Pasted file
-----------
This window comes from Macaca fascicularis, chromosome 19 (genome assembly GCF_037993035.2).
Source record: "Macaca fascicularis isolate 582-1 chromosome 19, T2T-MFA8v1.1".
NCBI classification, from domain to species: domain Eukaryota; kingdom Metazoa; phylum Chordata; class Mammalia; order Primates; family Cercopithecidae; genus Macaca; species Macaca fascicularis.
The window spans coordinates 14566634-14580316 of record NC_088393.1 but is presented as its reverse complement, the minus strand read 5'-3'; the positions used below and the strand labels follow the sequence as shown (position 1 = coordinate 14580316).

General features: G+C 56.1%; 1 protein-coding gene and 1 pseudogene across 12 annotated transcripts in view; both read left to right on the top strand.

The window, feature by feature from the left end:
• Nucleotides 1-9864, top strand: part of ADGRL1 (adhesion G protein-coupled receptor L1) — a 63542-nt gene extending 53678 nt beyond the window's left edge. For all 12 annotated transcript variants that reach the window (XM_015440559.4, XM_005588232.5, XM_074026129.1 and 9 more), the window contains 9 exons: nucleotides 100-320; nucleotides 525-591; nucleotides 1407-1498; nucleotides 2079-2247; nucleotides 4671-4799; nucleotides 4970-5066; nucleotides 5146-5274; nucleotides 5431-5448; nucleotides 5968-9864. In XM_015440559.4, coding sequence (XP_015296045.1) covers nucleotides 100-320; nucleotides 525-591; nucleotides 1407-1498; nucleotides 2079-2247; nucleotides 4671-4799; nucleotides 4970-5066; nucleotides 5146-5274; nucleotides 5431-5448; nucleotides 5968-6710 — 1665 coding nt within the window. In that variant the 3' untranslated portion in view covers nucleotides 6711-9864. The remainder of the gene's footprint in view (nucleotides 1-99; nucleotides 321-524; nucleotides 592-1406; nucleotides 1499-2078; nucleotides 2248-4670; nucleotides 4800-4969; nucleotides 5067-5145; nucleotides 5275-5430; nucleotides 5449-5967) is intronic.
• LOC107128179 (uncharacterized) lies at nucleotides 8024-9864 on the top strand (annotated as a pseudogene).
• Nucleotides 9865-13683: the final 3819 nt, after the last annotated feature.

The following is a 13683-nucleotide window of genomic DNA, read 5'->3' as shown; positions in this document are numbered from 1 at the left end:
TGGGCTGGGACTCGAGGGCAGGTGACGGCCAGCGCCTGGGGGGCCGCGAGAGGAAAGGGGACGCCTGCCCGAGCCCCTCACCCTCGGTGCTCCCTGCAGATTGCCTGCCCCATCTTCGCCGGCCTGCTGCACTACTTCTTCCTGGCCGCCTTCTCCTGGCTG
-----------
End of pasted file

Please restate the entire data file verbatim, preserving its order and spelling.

This window comes from Macaca fascicularis, chromosome 19 (genome assembly GCF_037993035.2).
Source record: "Macaca fascicularis isolate 582-1 chromosome 19, T2T-MFA8v1.1".
NCBI classification, from domain to species: domain Eukaryota; kingdom Metazoa; phylum Chordata; class Mammalia; order Primates; family Cercopithecidae; genus Macaca; species Macaca fascicularis.
The window spans coordinates 14566634-14580316 of record NC_088393.1 but is presented as its reverse complement, the minus strand read 5'-3'; the positions used below and the strand labels follow the sequence as shown (position 1 = coordinate 14580316).

General features: G+C 56.1%; 1 protein-coding gene and 1 pseudogene across 12 annotated transcripts in view; both read left to right on the top strand.

The window, feature by feature from the left end:
• Nucleotides 1-9864, top strand: part of ADGRL1 (adhesion G protein-coupled receptor L1) — a 63542-nt gene extending 53678 nt beyond the window's left edge. For all 12 annotated transcript variants that reach the window (XM_015440559.4, XM_005588232.5, XM_074026129.1 and 9 more), the window contains 9 exons: nucleotides 100-320; nucleotides 525-591; nucleotides 1407-1498; nucleotides 2079-2247; nucleotides 4671-4799; nucleotides 4970-5066; nucleotides 5146-5274; nucleotides 5431-5448; nucleotides 5968-9864. In XM_015440559.4, coding sequence (XP_015296045.1) covers nucleotides 100-320; nucleotides 525-591; nucleotides 1407-1498; nucleotides 2079-2247; nucleotides 4671-4799; nucleotides 4970-5066; nucleotides 5146-5274; nucleotides 5431-5448; nucleotides 5968-6710 — 1665 coding nt within the window. In that variant the 3' untranslated portion in view covers nucleotides 6711-9864. The remainder of the gene's footprint in view (nucleotides 1-99; nucleotides 321-524; nucleotides 592-1406; nucleotides 1499-2078; nucleotides 2248-4670; nucleotides 4800-4969; nucleotides 5067-5145; nucleotides 5275-5430; nucleotides 5449-5967) is intronic.
• LOC107128179 (uncharacterized) lies at nucleotides 8024-9864 on the top strand (annotated as a pseudogene).
• Nucleotides 9865-13683: the final 3819 nt, after the last annotated feature.

The following is a 13683-nucleotide window of genomic DNA, read 5'->3' as shown; positions in this document are numbered from 1 at the left end:
TGGGCTGGGACTCGAGGGCAGGTGACGGCCAGCGCCTGGGGGGCCGCGAGAGGAAAGGGGACGCCTGCCCGAGCCCCTCACCCTCGGTGCTCCCTGCAGATTGCCTGCCCCATCTTCGCCGGCCTGCTGCACTACTTCTTCCTGGCCGCCTTCTCCTGGCTG